- Category 3 – Notifiable Plumbing Work (Licensed plumber)
- Category 4 – Plumbing work that requires a Plumbing Permit from the Permit Authority (Licensed plumber)
More information and all your forms can be found here.
2. The region
The Central Highlands region isn’t easily described. It’s a land of three thousand lakes (hence why it’s also known as The Lake Country) and includes Australia’s deepest freshwater lake (Lake St Clair) and Australia’s largest freshwater lake (The Great Lake). It’s a land of raw wilderness within the World Heritage listed Walls of Jerusalem National Park, which borders the iconic Cradle Mountain. So vast is the mountain range that weather can produce four seasons in one day.
Building with climate in mind takes some careful thought.
The Central Highlands contains the highest-altitude of Tasmania’s landmass. As such it has cooler temperatures and a larger daily temperature range than the coast. Nighttime temperatures are generally cold with frost over winter. The annual average is 9 degrees celsius so be sure your home will keep you warm.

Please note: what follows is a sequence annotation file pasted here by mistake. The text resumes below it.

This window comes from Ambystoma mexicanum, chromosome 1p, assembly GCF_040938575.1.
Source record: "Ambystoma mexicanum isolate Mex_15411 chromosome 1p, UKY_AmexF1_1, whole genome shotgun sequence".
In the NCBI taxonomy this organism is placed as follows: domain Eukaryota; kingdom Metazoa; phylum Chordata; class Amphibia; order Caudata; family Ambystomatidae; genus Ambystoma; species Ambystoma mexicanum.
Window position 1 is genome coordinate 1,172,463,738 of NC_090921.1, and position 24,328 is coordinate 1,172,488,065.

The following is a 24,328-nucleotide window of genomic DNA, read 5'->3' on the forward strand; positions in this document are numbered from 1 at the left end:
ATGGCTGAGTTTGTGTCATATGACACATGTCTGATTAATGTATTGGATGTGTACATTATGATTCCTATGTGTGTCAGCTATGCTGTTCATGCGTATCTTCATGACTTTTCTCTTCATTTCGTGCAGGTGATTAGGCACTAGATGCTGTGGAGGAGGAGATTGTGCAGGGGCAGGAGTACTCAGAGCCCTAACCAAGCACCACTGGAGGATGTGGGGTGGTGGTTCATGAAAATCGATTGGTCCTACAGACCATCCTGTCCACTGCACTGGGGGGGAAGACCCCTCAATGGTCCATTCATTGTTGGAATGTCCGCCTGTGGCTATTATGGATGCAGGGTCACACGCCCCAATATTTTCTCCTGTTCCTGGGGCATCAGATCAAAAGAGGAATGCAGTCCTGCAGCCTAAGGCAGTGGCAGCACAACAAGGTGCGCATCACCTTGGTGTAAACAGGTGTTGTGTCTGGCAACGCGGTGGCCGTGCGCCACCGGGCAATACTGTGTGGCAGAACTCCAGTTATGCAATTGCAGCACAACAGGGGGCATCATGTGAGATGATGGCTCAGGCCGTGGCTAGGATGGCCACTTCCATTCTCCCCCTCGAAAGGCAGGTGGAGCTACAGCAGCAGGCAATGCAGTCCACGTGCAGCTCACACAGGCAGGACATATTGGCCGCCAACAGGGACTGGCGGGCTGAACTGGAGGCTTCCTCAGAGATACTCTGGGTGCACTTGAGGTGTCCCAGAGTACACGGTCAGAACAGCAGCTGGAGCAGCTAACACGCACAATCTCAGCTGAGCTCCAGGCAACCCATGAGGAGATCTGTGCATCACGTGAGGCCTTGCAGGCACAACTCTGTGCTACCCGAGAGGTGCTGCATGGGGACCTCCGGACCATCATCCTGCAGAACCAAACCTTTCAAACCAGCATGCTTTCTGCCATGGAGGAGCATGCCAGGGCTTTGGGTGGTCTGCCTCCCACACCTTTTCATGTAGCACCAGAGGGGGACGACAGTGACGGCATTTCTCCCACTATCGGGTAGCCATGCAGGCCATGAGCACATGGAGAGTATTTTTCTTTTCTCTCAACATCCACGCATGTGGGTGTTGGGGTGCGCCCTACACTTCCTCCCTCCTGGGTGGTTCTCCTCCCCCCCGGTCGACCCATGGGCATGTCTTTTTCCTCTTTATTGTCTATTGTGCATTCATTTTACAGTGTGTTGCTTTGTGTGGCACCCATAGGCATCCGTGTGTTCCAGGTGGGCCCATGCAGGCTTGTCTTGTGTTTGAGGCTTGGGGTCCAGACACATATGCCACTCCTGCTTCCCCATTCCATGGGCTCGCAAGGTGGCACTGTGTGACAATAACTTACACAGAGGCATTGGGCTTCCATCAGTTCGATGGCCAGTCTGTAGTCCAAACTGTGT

The municipality has a strong seasonal cycle (driest in February and wettest in August) and rainfall can be as high as 1600mm annually in the west. The eastern part of the municipality sees significantly less rainfall, with less than 600 mm annually. Rainfall is projected to decrease in the Central Highlands by up to 10%, indicating that drought frequency and severity may increase over time.
3. Bushfire and flood safety
Although not significant in terms of property loss, bushfires in the Central Highlands have had devastating effects. In 2016 the impact bushfires had on the region and the World Heritage land was catastrophic. Some 18,000 hectares of heritage area was affected.
For information regarding bushfire prone areas, click here. A bush fire prone area is land that is within the boundary of a bushfire-prone area shown on an overlay on a planning scheme map or land that is within 100m of an area of bushfire-prone vegetation equal to or greater than 1 hectare.
For information regarding flood mitigation in the Central Highlands, click here.
To view Meander Valley Local Provisions Schedule Flood-Prone Areas and Fire-Prone Areas Overlay click here.
4. Soil quality in Tasmania’s Central Highlands